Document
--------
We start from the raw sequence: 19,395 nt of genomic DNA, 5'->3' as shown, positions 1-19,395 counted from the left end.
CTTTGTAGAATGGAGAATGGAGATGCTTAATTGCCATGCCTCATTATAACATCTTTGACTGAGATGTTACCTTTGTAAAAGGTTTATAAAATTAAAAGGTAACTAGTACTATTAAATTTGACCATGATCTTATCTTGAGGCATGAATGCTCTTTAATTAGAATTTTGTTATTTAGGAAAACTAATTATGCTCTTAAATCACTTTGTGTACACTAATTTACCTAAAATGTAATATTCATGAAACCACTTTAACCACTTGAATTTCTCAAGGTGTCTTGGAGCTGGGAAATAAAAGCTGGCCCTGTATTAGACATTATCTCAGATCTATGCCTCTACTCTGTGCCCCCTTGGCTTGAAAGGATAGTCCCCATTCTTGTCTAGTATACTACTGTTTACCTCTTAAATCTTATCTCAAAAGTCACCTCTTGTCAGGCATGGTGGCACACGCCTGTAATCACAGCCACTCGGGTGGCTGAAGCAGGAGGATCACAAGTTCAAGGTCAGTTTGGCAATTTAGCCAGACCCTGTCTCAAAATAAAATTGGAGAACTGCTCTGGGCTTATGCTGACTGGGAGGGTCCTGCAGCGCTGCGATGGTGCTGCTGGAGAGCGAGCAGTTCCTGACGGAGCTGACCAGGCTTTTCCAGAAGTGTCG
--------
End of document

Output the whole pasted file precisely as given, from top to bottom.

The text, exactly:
We start from the raw sequence: 19,395 nt of genomic DNA, 5'->3' as shown, positions 1-19,395 counted from the left end.
CTTTGTAGAATGGAGAATGGAGATGCTTAATTGCCATGCCTCATTATAACATCTTTGACTGAGATGTTACCTTTGTAAAAGGTTTATAAAATTAAAAGGTAACTAGTACTATTAAATTTGACCATGATCTTATCTTGAGGCATGAATGCTCTTTAATTAGAATTTTGTTATTTAGGAAAACTAATTATGCTCTTAAATCACTTTGTGTACACTAATTTACCTAAAATGTAATATTCATGAAACCACTTTAACCACTTGAATTTCTCAAGGTGTCTTGGAGCTGGGAAATAAAAGCTGGCCCTGTATTAGACATTATCTCAGATCTATGCCTCTACTCTGTGCCCCCTTGGCTTGAAAGGATAGTCCCCATTCTTGTCTAGTATACTACTGTTTACCTCTTAAATCTTATCTCAAAAGTCACCTCTTGTCAGGCATGGTGGCACACGCCTGTAATCACAGCCACTCGGGTGGCTGAAGCAGGAGGATCACAAGTTCAAGGTCAGTTTGGCAATTTAGCCAGACCCTGTCTCAAAATAAAATTGGAGAACTGCTCTGGGCTTATGCTGACTGGGAGGGTCCTGCAGCGCTGCGATGGTGCTGCTGGAGAGCGAGCAGTTCCTGACGGAGCTGACCAGGCTTTTCCAGAAGTGTCG